The rate of depolarisation qualifies the sounds with respect to the fluctuations of their partials.
The rate of depolarisation is controlled by the capacitance value k. This value may vary from 0.01 to 10. We identified 3 different ranges of values, whose effect were perceptually distinctive. The results of runs with similar or close k values may overlap; sometimes they result in one type of sounds and sometimes in another type:
1. the range of the lower k values (from 0.01 to 2.6): in the lower range, the nerve cells tend to burn quickly and become permanently quiescent. Consequently, the sounds tend to begin with a short period of random fluctuation of its partials, followed by a permanent steady portion. The frequency of the steady portion corresponds to the value which was allocated to the quiescent state (that is n = 0)
2. the range of medium k values (from 2.61 to 7): when the value of k reaches the range of the medium values, most of the nerve cells become depolarised and tend to remain so. However, some quiescent cells may appear sporadically. The sounds in this case, tend to maintain their initial random fluctuation of partials; the fluctuation, however, may exhibit irregular oscillatory patterns towards the end of the sound
3. the range of the higher k values (from 7.1 to 10): once the value of k reaches the range of the high k values, the nerve cells tend to manifest regular oscillatory patterns of long durations at an increasing rate. The sounds of the higher range tend to begin with some irregular fluctuation and settle to a patterns of regular oscillatory fluctuation
The acoustic effect of the variation of the length of the sonic particles is as follows: shorter durations (for example, 35 milliseconds) produce various textures of sparkling, bubble-like cloud of sounds. Larger durations (for example, 1 second), on the other hand, produce sequences of "sound strokes", or pitches with timbre variation.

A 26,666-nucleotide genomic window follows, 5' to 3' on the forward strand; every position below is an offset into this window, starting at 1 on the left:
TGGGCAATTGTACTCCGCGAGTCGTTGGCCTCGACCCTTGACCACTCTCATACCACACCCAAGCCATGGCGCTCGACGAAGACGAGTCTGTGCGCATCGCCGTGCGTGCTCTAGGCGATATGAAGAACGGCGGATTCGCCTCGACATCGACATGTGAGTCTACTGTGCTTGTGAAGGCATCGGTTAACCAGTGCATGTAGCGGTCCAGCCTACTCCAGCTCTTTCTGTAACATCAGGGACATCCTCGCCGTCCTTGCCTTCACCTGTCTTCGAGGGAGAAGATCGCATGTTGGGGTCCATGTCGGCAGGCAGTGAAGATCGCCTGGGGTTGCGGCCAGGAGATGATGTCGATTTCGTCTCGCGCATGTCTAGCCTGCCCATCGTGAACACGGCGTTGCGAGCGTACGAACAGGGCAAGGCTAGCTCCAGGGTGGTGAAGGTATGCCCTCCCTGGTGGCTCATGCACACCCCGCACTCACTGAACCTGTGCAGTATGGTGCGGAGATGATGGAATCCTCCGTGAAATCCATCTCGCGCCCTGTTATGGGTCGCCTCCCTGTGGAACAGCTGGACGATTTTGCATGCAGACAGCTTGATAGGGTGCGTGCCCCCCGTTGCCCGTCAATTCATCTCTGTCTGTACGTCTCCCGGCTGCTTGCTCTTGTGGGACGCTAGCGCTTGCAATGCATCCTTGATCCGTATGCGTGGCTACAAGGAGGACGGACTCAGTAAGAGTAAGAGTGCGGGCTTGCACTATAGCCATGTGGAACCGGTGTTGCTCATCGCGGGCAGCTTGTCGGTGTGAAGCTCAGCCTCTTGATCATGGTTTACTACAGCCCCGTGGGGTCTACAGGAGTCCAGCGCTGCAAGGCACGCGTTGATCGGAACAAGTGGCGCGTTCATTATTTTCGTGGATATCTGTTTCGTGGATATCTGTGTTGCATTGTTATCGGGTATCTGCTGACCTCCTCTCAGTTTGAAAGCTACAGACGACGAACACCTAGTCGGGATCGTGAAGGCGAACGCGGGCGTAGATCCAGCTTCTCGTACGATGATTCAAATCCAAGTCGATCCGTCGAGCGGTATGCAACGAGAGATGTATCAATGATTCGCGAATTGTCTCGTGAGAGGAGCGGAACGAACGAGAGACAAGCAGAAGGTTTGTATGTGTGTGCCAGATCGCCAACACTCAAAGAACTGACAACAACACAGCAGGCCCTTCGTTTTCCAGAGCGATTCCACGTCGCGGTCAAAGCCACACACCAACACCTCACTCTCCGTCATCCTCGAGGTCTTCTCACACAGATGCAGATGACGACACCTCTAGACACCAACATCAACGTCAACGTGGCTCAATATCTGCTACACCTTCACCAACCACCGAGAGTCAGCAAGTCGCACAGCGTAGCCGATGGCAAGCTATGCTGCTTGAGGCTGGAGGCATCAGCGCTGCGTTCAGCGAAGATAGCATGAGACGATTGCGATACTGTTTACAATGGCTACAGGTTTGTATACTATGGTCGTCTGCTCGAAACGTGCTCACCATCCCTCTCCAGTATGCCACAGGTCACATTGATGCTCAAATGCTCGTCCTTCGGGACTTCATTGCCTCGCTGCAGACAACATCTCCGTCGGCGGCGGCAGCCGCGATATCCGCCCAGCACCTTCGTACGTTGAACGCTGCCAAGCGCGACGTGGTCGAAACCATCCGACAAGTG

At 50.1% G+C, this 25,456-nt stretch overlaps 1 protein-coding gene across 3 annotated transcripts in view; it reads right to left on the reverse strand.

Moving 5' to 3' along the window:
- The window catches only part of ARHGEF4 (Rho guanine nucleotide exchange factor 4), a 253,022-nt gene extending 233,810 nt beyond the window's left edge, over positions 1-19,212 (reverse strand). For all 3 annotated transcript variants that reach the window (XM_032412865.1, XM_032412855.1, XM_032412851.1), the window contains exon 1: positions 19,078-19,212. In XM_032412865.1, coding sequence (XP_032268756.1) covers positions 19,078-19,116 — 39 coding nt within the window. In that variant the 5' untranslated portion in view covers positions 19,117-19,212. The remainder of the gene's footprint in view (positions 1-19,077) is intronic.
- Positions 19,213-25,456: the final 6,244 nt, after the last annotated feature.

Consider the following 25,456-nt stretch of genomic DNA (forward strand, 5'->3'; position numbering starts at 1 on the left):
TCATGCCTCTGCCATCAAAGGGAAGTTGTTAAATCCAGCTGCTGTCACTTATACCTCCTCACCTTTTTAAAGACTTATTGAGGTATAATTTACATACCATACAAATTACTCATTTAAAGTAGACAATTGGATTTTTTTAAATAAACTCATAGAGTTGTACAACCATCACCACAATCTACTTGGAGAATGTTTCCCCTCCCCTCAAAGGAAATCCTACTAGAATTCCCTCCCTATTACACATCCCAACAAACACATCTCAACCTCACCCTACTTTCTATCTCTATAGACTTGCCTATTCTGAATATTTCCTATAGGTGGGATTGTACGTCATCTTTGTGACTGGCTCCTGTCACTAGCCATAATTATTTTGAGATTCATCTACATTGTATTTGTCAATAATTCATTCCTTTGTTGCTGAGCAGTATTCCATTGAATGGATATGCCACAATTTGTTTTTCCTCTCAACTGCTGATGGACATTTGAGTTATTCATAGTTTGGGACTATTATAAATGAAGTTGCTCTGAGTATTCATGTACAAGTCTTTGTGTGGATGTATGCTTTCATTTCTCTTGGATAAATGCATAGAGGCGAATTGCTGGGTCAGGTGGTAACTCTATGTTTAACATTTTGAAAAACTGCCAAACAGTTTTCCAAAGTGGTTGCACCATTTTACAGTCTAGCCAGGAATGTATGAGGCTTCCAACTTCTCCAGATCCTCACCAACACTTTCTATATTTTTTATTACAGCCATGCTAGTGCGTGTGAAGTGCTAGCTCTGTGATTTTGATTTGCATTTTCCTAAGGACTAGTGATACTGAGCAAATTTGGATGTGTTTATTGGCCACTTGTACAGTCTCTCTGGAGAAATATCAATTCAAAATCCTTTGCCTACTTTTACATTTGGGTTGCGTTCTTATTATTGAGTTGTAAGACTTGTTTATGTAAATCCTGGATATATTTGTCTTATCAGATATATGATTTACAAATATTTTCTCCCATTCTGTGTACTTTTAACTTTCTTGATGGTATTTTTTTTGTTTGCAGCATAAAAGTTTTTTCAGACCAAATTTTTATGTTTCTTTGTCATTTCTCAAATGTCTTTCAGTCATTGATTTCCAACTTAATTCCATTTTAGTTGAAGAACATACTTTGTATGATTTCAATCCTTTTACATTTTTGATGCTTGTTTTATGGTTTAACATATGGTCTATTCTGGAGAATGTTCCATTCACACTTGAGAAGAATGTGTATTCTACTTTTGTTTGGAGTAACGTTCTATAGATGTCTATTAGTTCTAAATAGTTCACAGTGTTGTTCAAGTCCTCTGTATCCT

Chaosynth currently supports only the synchronous production of sound particles; all particles are of the same duration, they do not overlap and there is no silence between them. Further research is needed to study the effects of asynchronous synthesis.
The amount of oscillators and the dimension of the grid contribute to the spectral content and to the roughness of the spectral variation.
The amount of oscillators dictates the maximum number of partials in a particle; a larger number of partials produces a rich spectrum and consequently, a greater spectral fluctuation.
The frequency of each particle's partial is the result of the arithmetic mean of the frequency values attached to the states of nerve cells. The dimension of the grid therefore affects the degree of granulation of the spectral variation of the sound event; larger amounts of nerve cells per oscillator produces finer granulation effects, whilst a shorter amount produces coarser granulation effects.
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